« Last Edit: March 23, 2020, 01:50:23 am by xavier60 »
Hioki AS100D vom, HP 54645A dso, Fluke 87V dmm, AN8008 dmm, Agilent U8002A psu,  FY6600 function gen, New! Brymen BM857S-(With Battery)
 

Offline bogdan2014

  • Regular Contributor
  • *
  • Posts: 89
  • Country: ro
Re: How this linear PSU circuit works, and why it doesn't
« Reply #20 on: July 27, 2020, 08:57:20 am »
I'm back at this project and I'd like to post the schematic before sending the project to the PCB manufacturer. If there's anyone still watching this topic, please check and report if anything is wrong. Thank you :)
 

Online xavier60

  • Super Contributor
  • ***
  • Posts: 2432
  • Country: au
Re: How this linear PSU circuit works, and why it doesn't
« Reply #21 on: July 27, 2020, 09:37:26 am »
I'm back at this project and I'd like to post the schematic before sending the project to the PCB manufacturer. If there's anyone still watching this topic, please check and report if anything is wrong. Thank you :)
There are some serious mistakes.
Make the current sensing the same as this,
 https://www.eevblog.com/forum/beginners/lm324-power-supply-with-variable-voltage-and-current/msg3089254/#msg3089254
Notice that Im using a white LED in Q1's Emitter circuit. But stick with your Zener because of the 12V control rail.

 Copy the TL431 circuitry from this,
 https://www.eevblog.com/forum/projects/linear-lab-power-supply/?action=dlattach;attach=751023

It's good that you are using an independent supply for the control rail.
Hioki AS100D vom, HP 54645A dso, Fluke 87V dmm, AN8008 dmm, Agilent U8002A psu,  FY6600 function gen, New! Brymen BM857S-(With Battery)
 

Offline eblc1388

  • Frequent Contributor
  • **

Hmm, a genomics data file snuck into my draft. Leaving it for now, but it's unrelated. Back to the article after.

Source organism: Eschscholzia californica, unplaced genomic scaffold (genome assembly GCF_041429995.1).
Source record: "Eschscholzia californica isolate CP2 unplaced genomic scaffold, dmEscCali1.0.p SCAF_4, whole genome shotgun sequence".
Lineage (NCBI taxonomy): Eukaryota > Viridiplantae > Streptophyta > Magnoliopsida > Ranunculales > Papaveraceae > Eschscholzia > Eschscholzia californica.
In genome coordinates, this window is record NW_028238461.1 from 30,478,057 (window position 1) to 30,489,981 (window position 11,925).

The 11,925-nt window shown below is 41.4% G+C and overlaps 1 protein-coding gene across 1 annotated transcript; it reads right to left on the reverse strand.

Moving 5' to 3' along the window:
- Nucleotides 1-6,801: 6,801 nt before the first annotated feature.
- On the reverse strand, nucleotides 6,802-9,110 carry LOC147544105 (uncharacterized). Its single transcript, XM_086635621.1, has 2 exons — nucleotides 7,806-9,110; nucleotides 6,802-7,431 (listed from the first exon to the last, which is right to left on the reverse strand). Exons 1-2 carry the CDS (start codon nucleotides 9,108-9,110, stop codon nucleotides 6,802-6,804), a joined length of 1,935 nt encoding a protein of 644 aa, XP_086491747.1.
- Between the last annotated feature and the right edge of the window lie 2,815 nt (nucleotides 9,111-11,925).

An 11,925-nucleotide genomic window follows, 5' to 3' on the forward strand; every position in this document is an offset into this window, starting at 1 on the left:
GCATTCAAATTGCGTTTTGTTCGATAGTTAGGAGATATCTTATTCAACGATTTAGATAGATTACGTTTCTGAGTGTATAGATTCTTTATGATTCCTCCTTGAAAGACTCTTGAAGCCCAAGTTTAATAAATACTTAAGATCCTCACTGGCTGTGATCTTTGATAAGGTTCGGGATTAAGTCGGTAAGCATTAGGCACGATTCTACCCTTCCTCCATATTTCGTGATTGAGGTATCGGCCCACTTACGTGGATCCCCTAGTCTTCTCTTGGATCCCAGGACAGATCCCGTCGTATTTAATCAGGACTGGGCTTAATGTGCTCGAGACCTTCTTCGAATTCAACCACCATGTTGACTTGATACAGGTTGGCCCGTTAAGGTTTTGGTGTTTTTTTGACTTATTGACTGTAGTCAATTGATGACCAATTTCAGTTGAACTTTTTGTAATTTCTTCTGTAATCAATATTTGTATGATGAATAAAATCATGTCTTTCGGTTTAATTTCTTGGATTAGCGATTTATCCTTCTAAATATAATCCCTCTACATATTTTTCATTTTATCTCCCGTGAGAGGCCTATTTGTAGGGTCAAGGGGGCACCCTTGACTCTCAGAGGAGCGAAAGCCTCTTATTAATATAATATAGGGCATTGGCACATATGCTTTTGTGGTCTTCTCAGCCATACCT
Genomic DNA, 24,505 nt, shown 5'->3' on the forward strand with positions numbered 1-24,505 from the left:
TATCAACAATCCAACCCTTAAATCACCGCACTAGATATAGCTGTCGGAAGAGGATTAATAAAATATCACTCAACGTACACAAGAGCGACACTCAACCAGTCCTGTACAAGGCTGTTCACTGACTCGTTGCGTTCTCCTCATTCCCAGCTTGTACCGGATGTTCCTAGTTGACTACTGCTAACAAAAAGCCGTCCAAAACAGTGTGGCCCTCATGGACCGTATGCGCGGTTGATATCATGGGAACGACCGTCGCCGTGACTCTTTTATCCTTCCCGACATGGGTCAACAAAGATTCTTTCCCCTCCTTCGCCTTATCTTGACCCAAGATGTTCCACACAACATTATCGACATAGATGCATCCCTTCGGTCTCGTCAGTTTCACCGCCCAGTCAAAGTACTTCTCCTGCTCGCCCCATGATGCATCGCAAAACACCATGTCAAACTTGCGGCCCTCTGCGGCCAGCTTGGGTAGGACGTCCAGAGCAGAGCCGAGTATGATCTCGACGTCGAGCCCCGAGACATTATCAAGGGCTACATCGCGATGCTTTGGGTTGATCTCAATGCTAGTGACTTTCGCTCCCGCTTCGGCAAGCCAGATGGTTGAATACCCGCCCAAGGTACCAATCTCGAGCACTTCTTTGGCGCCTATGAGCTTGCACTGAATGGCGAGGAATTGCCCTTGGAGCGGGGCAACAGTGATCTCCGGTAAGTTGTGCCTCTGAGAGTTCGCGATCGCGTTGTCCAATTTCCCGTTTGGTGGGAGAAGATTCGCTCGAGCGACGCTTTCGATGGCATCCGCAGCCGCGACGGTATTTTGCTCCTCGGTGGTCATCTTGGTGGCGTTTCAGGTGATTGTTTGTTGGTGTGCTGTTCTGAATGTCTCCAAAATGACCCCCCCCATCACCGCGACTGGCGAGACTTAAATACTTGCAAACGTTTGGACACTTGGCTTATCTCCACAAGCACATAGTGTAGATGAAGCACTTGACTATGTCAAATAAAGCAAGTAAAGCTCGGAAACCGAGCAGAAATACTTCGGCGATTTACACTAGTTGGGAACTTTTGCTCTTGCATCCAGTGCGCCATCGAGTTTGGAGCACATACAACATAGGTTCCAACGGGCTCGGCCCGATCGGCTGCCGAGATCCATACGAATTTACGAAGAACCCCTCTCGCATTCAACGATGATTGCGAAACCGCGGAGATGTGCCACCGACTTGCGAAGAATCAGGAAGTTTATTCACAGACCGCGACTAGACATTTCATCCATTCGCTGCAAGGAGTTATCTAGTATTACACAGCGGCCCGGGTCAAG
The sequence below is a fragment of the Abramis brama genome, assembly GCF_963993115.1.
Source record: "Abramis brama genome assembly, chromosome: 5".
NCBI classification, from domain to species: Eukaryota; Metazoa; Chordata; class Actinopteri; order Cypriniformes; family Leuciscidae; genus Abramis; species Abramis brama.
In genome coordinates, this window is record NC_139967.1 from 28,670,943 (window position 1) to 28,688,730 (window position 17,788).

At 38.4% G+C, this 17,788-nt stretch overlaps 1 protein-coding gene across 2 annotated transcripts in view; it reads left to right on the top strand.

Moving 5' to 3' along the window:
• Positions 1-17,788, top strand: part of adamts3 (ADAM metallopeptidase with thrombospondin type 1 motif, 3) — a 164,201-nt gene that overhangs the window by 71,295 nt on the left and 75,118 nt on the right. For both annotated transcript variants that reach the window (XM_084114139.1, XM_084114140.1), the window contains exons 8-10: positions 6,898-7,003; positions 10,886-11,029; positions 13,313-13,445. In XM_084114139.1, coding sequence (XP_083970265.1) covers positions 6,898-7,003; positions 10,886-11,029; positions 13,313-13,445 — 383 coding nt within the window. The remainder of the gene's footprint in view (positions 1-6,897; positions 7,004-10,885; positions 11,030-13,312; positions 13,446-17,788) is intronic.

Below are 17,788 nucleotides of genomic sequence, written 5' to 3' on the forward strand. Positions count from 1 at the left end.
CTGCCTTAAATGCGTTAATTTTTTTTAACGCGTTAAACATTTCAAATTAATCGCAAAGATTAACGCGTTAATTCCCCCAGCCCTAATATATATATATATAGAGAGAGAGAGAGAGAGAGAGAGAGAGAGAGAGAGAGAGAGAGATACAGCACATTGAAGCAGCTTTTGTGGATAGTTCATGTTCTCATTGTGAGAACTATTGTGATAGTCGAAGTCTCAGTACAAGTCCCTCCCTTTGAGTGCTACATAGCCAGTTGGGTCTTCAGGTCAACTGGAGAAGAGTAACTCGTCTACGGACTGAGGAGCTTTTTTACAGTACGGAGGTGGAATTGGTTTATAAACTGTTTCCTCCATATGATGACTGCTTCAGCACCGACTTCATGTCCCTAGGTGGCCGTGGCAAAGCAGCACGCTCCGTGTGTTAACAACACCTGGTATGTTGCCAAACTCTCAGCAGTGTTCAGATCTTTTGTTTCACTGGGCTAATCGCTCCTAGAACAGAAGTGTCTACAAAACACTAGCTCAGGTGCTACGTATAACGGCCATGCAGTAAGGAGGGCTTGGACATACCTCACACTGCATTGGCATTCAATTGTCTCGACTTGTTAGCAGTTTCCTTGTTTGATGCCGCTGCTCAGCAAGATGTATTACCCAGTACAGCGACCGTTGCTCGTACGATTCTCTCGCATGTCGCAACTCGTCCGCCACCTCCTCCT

• Posts: 364
  • Country: gb
Re: How this linear PSU circuit works, and why it doesn't
« Reply #22 on: July 27, 2020, 09:53:56 am »
As someone has already commented.

Edit: I've overlook a mistake. Even with the changed current sensing connection, it will not work as the voltage drop across the sensing resistor will  be negative w.r.t. ground. This requires the Opamp comparator be wired as inverted amp for the circuit to work.
« Last Edit: July 27, 2020, 11:55:09 am by eblc1388 »
 

Offline bogdan2014

  • Regular Contributor
  • *
  • Posts: 89
  • Country: ro
Re: How this linear PSU circuit works, and why it doesn't
« Reply #23 on: July 27, 2020, 10:21:03 am »
Can I ask why there's a voltage divider following the adjustment pots and why the CC pot divider is reference to the return, not the 0V? The values seem quite high.
 

Online xavier60

  • Super Contributor
  • ***
  • Posts: 2432
  • Country: au
Re: How this linear PSU circuit works, and why it doesn't
« Reply #24 on: July 27, 2020, 10:53:49 am »
Can I ask why there's a voltage divider following the adjustment pots and why the CC pot divider is reference to the return, not the 0V? The values seem quite high.
If you mean the divider after the CV pot in the simplified version? It's because the 8V control rail is being used as the reference.
I don't quite understand the 2nd question. That isn't really a divider after the CC pot, they are more so summing resistors.
Make R6, R7, R2, R3 all 10K. C6 and R17 aren't needed. 2mA is enough for the TL431.
U4 should return to GNDA.
The CV compensation should come from the ORing node.

EDIT:
R4 actually is too high because you are using a higher value CS resistor. What max current are you aiming for?
« Last Edit: July 27, 2020, 10:57:18 am by xavier60 »
Hioki AS100D vom, HP 54645A dso, Fluke 87V dmm, AN8008 dmm, Agilent U8002A psu,  FY6600 function gen, New! Brymen BM857S-(With Battery)
 


Share me

Digg  Facebook  SlashDot  Delicious  Technorati  Twitter  Google  Yahoo
Smf